Patients Get Answers After 60 New Diseases Discovered

The developmentally disabled are benefiting from new findings in genetic disorders
By Steve Huff,  Newser Staff
Posted Apr 14, 2023 4:05 PM CDT
After 60 New Diseases Found, Patients Learn What Ails Them
   (Getty Images / ktsimage)

A study analyzing the genetic code of thousands of children with unexplained genetic disorders and their parents has led to the diagnosis for roughly 40% of them and brought the identification of 60 new diseases. The study, published Wednesday in the New England Journal of Medicine, notes that "finding a molecular diagnosis is challenging but can have profound lifelong benefits" thanks to the potential for better care. The Deciphering Developmental Disorders study was a 10-year effort involving the UK's National Health Service, universities, and the Sanger Institute—which specializes in DNA analysis and involved more than 13,500 families from the UK and Ireland.

Each had a child with a severe developmental disorder thought to be caused by just one genetic change, per a press release. But despite having had testing done via the NHS, their disorders were still undiagnosed. Sanger says it sequenced genes from all families’ genomes in its search for precise diagnoses, and it came up with about 5,500 of them. Specific new findings included Turnpenny-Fry syndrome, reports the BBC. It is characterized by adverse physical growth patterns, learning disabilities, and physical features including fine, thin hair and a large forehead. The DDD study enabled physicians to diagnose one girl with Turnpenny-Fry by the age of one month.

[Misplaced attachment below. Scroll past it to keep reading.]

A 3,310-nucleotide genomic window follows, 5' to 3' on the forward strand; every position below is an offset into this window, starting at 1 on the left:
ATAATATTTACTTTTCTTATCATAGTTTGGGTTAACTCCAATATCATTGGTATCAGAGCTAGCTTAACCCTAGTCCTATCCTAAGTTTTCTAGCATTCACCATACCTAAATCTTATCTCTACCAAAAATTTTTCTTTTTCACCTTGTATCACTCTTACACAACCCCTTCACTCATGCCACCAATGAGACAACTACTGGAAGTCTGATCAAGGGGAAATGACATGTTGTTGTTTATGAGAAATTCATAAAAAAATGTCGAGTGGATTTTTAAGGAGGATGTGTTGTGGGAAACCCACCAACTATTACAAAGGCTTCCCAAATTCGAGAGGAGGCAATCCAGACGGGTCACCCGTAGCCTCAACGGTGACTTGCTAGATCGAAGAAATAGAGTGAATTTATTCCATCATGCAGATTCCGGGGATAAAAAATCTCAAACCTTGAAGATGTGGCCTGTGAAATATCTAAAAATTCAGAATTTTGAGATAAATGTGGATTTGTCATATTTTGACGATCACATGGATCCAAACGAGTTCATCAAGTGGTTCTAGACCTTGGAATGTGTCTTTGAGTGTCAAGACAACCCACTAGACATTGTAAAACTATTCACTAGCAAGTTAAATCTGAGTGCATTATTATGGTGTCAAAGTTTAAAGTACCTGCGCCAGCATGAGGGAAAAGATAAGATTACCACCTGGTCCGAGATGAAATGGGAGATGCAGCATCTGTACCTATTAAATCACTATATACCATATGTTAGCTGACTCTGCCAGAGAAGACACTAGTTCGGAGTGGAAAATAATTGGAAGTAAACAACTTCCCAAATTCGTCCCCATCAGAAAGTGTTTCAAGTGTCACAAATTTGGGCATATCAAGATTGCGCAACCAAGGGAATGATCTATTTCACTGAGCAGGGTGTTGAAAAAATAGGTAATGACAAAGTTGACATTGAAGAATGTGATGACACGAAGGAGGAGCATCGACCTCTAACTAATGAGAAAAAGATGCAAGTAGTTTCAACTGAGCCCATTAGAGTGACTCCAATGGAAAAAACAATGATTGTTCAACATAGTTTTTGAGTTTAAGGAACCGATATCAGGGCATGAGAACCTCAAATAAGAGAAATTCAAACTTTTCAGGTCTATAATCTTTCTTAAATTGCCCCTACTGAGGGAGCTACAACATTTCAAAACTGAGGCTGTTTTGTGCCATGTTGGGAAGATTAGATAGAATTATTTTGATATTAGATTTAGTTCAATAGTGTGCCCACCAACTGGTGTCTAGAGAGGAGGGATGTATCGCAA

Speaking to the BBC, study co-author Caroline Wright said the team was "able to find new genetic conditions, which means that not only people in the study benefit, but there are huge benefits to future generations." Wright continued on to say that "a genetic diagnosis is hugely important to families" because it gives them reason to connect with "other families who might be affected by the same condition, and hopefully target much more personalized management and ultimately treatment."
(More genetic disorders stories.)

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